“There is confusion. They create confusion. Because the truth is I don’t know if the crimes [the Seed Movement is accused of] invented or if the person actually did it. I hope, as the law says, that no one is guilty after being proven otherwise. And why are they only investigating one side and not both?

“There is a lot of uncertainty about whether the elections are going to happen or not. So yes, it’s somewhat confusing, because what they’re trying to do is remove someone so that person can’t participate, which they can’t do. “

A man in a white apron moves a large metal pot full of pork ribs in the doorway of a shop.
Edgar Ixquiak, a 62-year-old businessman, prepares pork chops in his shop near the historic center of Guatemala City [Jeff Abbott/Al Jazeera]

Edgar Ixquiak, 62, businessman from Guatemala City

“It’s always been bad here, but now it’s worse, because there’s no change [political] structure. Since I was a child, I have lived in this situation.

“[These elections] they are a farce.

“This year has been bad. I was at the point of closing two businesses because there was no way out. I was frustrated, and then the economic situation got worse. “

A woman in a shirt with a dotted pattern sits in a shop with items for sale: glass bottles, plates, tea cups, glass drink bottles and porcelain figurines.
Silvia de la Cruz, a 54-year-old antiques dealer, believes the seed transfer is the ‘most viable option’ for voters [Jeff Abbott/Al Jazeera]

Silvia de la Cruz, 54, antiques dealer from Guatemala City

“The truth is that I feel that freedom continues here in Guatemala, and the same group of people who treat [politics] for their convenience in the elections to continue doing so. Actually, democracy is not what is happening. They are breaking the Constitution, the laws and our rights as citizens.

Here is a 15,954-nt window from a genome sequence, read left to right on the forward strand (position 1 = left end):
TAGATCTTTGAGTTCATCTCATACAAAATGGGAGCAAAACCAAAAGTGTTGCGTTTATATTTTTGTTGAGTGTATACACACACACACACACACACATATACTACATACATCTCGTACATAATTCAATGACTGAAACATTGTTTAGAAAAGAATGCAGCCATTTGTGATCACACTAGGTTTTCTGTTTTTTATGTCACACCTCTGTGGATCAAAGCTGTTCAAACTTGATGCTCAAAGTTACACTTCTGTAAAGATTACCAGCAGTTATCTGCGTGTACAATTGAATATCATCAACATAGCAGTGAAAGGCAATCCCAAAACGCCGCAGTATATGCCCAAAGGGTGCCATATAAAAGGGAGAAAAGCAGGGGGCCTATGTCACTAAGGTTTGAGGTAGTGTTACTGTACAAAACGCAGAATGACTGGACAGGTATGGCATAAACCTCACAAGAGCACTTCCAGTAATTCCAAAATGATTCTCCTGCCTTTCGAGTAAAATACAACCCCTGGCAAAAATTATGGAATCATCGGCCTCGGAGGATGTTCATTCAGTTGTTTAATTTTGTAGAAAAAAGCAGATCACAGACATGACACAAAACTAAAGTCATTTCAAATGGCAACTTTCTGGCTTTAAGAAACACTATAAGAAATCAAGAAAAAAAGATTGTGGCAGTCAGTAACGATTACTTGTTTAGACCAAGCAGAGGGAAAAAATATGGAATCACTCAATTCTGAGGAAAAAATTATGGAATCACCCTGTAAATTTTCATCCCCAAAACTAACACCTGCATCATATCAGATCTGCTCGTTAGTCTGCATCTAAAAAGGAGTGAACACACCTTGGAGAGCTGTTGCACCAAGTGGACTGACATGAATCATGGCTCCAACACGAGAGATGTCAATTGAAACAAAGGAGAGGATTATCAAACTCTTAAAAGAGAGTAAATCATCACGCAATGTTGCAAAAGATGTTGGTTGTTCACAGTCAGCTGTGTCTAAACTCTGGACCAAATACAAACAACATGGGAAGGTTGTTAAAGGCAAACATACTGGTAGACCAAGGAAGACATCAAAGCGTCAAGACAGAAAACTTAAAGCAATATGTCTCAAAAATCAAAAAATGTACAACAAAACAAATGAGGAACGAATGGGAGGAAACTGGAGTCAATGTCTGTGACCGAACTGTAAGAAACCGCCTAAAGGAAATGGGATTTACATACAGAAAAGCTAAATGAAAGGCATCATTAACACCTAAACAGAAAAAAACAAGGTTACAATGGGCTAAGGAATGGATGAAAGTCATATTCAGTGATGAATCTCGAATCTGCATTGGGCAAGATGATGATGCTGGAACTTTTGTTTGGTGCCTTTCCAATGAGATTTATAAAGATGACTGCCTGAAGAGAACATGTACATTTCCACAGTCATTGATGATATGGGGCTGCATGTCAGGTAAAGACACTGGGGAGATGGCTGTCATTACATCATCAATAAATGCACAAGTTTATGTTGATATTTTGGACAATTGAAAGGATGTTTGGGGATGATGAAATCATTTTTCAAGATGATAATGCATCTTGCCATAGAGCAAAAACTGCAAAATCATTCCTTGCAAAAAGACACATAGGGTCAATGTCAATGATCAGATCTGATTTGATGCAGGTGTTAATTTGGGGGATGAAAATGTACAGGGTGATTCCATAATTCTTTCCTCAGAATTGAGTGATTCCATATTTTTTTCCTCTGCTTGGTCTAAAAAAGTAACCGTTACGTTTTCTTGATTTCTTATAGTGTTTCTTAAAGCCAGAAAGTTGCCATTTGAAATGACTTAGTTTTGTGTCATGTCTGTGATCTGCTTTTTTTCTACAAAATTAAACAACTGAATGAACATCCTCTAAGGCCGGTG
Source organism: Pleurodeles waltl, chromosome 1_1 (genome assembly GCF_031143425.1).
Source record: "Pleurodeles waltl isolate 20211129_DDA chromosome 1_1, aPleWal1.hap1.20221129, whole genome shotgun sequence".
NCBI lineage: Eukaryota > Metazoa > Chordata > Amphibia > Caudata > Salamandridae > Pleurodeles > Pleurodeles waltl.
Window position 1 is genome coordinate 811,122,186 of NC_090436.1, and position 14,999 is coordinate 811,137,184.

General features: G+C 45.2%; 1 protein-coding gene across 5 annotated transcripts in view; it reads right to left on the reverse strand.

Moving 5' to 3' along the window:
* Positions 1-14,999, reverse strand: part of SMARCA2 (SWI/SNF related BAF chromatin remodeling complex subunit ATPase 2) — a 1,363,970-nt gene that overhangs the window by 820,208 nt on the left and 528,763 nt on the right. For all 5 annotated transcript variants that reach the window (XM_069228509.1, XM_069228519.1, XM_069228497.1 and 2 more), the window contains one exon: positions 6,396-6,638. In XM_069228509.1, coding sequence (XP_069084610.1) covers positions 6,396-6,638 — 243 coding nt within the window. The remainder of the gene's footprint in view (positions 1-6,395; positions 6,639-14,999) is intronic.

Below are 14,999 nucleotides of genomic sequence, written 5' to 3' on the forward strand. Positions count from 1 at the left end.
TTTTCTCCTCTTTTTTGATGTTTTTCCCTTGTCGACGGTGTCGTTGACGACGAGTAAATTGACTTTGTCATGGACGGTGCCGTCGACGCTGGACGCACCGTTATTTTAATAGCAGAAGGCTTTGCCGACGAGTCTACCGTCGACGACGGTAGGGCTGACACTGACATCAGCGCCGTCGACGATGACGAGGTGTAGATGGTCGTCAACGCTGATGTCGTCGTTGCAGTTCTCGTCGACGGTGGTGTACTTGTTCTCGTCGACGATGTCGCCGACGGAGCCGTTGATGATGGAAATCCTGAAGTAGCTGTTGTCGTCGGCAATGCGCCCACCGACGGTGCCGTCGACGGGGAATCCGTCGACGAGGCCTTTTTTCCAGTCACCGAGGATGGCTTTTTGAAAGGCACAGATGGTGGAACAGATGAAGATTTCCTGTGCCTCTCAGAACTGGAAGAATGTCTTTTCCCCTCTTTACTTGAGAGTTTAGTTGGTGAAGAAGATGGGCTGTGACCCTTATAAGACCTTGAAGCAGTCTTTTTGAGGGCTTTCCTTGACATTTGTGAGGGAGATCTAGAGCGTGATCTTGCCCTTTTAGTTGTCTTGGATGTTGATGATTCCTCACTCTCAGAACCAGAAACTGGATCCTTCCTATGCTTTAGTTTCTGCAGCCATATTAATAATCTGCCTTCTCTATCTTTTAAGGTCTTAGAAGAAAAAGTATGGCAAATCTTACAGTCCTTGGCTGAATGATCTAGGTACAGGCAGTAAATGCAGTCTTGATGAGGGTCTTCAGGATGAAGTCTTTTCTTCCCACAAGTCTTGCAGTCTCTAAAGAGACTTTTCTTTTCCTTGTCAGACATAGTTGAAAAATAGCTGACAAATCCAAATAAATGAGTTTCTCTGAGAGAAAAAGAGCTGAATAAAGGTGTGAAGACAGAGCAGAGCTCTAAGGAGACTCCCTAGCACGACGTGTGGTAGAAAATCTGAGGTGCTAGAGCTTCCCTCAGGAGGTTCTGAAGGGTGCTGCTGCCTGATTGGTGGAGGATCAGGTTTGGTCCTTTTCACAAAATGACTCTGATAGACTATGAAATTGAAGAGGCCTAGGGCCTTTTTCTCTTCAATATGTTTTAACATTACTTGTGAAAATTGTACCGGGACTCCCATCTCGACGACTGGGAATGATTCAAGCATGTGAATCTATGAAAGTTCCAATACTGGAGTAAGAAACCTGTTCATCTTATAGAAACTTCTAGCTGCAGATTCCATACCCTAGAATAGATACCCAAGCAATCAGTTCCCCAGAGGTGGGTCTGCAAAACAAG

“I have to participate [in the second round of voting] because I don’t want the same corrupt deal. We must vote so that we can fulfill the will of the people, so that democracy continues, because this is going to be a circle of people who work only for themselves without benefiting the rest of the citizenry.

“The party that came second [the Seed Movement] the most viable option for Guatemala, so that democracy continues and justice is done. Because we as a people cannot continue with so much corruption and so much violence.”

A woman in an embroidered top stands behind a table full of fruit and vegetables, including tomatoes and bananas.  Behind her, garlic hangs from a wall.
Kristine Cutz, a 54-year-old fruit and vegetable seller from San Juan Comalapa, believes that the existing government is afraid to change the status quo [Jeff Abbott/Al Jazeera]

Kristine Cutz, 54, fruit and vegetable seller from San Juan Comalapa

“Those who are in power now are only stealing everything and supporting the rich. They are the ones who suffer us, the poor.

“The [rich] you don’t want someone new in power. They are using force so that one of their own has to stay in power, so that we continue in the same situation we are in now. And that’s why the people don’t want anymore [the status quo]. We want change because we are tired of so much theft.

“We will see a change if so [Arevalo] remains We must have hope. We have to change.”